Oils are added to infant formulas in order to mimic the fat content found in breast milk and to provide essential fatty acids and fat-soluble nutrients. Given that cow’s milk fat (on its own) is quite different from breast milk fat, the inclusion of vegetable oils in infant formula provide the necessary fatty acids that are crucial for healthy development. Many U.S. formulas that are not marketed as “soy formulas” use soybean oil to provide this fat.
Soybean oil is inexpensive to produce, is easily available, and is a rich source of these important polyunsaturated fatty acids. Given that phytoestrogens are not found in the fatty portion of the soybean plant from which soy oil is derived, the concerns stated previously about soy protein are not transferable to soy oil.
Discomfort about the use of soy oil in formulas typically center around:
- Pesticide use on soy crops and pesticide residue in resulting soy products
- Genetic modification or engineering of soy crops
- Processing (or hydrogenation) of the oil which can result in the presence of trans fats
The good news? These concerns are mitigated if the soy oil is made from organic soy!
Products that are certified organic must be non-GMO and free of pesticide residue. While Little Bundle's European formulas are free from soybean oil, the use of soy oil in infant formulas is considered safe so long as it’s derived from soy that is certified organic. Many trusted organic formula brands, including Kabrita, use organic soy oil in their vegetable oil blend.
Safer Soy in Infant Formulas: Soy Lecithin
It can be tempting to “throw out the baby with the bathwater” when it comes to soy, believing that all soy should be avoided when considering an infant formula. While we believe that soy-based formulas and those made with non-organic soybean oil are not ideal for babies, there is another type of soy that is commonly used and accepted: soy lecithin.
What is Soy Lecithin?
Soy Lecithin is a soy oil byproduct that is typically used as an emulsifier; it helps prevent the separation of fats and oils in processed products. Many of the products that we consume on a daily basis contain soy lecithin including salad dressings, chocolate, canned soups, peanut butter, and even some teas. As a stabilizing product, soy lecithin is also used to prevent clumping in powered products. It’s nearly impossible to avoid soy lecithin if your diet includes processed foods in any form.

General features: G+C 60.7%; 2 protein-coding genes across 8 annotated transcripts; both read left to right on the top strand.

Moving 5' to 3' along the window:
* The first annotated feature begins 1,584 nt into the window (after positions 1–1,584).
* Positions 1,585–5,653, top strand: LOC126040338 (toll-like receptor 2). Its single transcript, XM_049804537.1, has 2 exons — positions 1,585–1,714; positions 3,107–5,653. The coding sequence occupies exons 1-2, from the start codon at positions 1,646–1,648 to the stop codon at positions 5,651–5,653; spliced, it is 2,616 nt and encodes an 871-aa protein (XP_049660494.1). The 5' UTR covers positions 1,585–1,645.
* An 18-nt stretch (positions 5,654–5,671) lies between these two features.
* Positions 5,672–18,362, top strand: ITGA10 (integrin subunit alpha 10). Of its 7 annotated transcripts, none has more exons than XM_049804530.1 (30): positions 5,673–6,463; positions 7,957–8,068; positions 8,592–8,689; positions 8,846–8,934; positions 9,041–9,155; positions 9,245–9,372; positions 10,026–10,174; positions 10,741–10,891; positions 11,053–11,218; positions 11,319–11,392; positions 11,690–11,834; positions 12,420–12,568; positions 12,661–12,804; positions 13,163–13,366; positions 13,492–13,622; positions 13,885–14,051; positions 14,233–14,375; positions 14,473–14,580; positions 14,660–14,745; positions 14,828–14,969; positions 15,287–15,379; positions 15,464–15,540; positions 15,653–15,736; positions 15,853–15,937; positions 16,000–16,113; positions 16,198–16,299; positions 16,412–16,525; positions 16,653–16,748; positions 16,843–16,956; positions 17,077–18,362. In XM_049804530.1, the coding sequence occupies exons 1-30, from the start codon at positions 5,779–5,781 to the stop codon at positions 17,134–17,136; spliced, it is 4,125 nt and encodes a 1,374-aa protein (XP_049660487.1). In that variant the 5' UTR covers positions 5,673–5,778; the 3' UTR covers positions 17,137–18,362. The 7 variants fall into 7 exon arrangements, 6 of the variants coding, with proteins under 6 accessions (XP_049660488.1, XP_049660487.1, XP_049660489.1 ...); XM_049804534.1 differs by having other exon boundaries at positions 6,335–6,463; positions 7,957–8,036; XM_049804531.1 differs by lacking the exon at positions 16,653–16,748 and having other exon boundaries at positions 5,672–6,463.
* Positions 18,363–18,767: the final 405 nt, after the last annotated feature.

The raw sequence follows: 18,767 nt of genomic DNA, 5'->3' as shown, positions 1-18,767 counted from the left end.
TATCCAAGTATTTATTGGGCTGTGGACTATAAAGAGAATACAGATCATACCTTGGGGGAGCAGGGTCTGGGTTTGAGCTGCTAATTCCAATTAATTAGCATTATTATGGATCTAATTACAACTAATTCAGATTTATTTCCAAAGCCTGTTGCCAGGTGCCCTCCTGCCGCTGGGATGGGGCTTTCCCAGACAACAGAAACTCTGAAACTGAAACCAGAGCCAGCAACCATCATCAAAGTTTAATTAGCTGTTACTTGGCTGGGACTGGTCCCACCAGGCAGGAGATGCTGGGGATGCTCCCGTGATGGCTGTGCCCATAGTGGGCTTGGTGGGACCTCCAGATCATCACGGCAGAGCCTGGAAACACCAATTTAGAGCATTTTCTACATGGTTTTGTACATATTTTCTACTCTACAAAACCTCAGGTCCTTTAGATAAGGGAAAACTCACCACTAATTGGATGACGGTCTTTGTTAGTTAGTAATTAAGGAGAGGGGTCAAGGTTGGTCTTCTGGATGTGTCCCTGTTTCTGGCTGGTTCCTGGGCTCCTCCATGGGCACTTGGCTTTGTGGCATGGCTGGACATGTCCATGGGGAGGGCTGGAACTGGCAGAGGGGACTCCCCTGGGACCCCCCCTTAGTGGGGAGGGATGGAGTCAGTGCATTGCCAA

Benefits of Soy Lecithin
All lecithins (which include soy, egg, sunflower and more) are comprised of both oil and phospholipids. In soy lecithin, the predominant phospholipid is a compound called phosphatidylcholine. While this ingredient may not be familiar to you, it is meaningful as it’s also found in breast milk! From the National Institutes of Health,
Lecithin is a mixture of choline, choline esters, fatty acids, glycerol, glycolipids, triglycerides, phosphoric acid, and phospholipids, such as phosphatidylcholine that are normal components of human milk. (NIH)
As such, soy lecithin is often used in infant formulas to both stabilize the product (prevent separation or clumping) as well as to increase the volume of the micronutrients listed above to more closely mimic the composition of breast milk.
Soy Lecithin Concerns
For those concerned about soy exposure, it’s important to note that soy lecithin contains very minimal traces of soy protein. As such, many children with diagnosed soy allergies are able to safely consume soy lecithin. Given the low volume of soy protein, the concerns listed above about soy protein as a phytoestrogen are generally not applicable to soy lecithin.
As always, please discuss with your pediatrician before introducing a new formula, particularly if you suspect a soy protein allergy or are concerned about the quality of the formula’s ingredients.
The Final Say on Soy
So what’s the verdict? Soybean oil and soy lecithin are regarded as safe ingredients in infant formulas. Given that soy oil and soy lecithin may contain residues, however, we do recommend ensuring that any soy used is non-GMO and organic.
If you have questions about soy in formula or you’d like to discuss an entirely soy-free option (Little Bundle sells many!), our Product Specialists are here to help! These baby formula experts have advised thousands of parents on which formula is right for them. Use the Live Chat feature in the lower-right corner of the website to get connected now or send a message at email@example.com. Our priority is helping you find a formula that you can feel good about.